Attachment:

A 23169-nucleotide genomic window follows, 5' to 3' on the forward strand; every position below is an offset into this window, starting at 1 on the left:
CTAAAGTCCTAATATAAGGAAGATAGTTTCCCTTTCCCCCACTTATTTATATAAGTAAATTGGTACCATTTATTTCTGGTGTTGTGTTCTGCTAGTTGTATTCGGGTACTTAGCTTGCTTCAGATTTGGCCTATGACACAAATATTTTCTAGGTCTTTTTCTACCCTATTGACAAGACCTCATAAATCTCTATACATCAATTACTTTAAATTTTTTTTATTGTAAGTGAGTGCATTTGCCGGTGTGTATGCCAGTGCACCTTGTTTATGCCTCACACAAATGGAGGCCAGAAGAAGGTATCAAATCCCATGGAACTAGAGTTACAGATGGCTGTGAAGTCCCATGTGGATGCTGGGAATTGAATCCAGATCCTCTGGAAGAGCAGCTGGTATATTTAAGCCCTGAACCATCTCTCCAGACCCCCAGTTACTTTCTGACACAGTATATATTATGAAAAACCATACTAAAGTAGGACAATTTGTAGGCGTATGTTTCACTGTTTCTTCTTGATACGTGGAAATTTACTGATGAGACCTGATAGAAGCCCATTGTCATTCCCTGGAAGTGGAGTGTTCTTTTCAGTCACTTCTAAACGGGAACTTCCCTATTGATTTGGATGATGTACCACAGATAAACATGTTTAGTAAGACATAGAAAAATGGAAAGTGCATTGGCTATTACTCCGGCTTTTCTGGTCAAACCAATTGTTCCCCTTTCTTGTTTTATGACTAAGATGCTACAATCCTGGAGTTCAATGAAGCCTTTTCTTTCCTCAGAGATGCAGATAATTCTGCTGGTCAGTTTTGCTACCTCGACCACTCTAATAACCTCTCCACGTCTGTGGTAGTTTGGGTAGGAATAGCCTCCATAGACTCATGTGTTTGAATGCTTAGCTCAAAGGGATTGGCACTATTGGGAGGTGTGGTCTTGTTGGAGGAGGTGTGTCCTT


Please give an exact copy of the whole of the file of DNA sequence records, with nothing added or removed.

A 23169-nucleotide genomic window follows, 5' to 3' on the forward strand; every position below is an offset into this window, starting at 1 on the left:
CTAAAGTCCTAATATAAGGAAGATAGTTTCCCTTTCCCCCACTTATTTATATAAGTAAATTGGTACCATTTATTTCTGGTGTTGTGTTCTGCTAGTTGTATTCGGGTACTTAGCTTGCTTCAGATTTGGCCTATGACACAAATATTTTCTAGGTCTTTTTCTACCCTATTGACAAGACCTCATAAATCTCTATACATCAATTACTTTAAATTTTTTTTATTGTAAGTGAGTGCATTTGCCGGTGTGTATGCCAGTGCACCTTGTTTATGCCTCACACAAATGGAGGCCAGAAGAAGGTATCAAATCCCATGGAACTAGAGTTACAGATGGCTGTGAAGTCCCATGTGGATGCTGGGAATTGAATCCAGATCCTCTGGAAGAGCAGCTGGTATATTTAAGCCCTGAACCATCTCTCCAGACCCCCAGTTACTTTCTGACACAGTATATATTATGAAAAACCATACTAAAGTAGGACAATTTGTAGGCGTATGTTTCACTGTTTCTTCTTGATACGTGGAAATTTACTGATGAGACCTGATAGAAGCCCATTGTCATTCCCTGGAAGTGGAGTGTTCTTTTCAGTCACTTCTAAACGGGAACTTCCCTATTGATTTGGATGATGTACCACAGATAAACATGTTTAGTAAGACATAGAAAAATGGAAAGTGCATTGGCTATTACTCCGGCTTTTCTGGTCAAACCAATTGTTCCCCTTTCTTGTTTTATGACTAAGATGCTACAATCCTGGAGTTCAATGAAGCCTTTTCTTTCCTCAGAGATGCAGATAATTCTGCTGGTCAGTTTTGCTACCTCGACCACTCTAATAACCTCTCCACGTCTGTGGTAGTTTGGGTAGGAATAGCCTCCATAGACTCATGTGTTTGAATGCTTAGCTCAAAGGGATTGGCACTATTGGGAGGTGTGGTCTTGTTGGAGGAGGTGTGTCCTT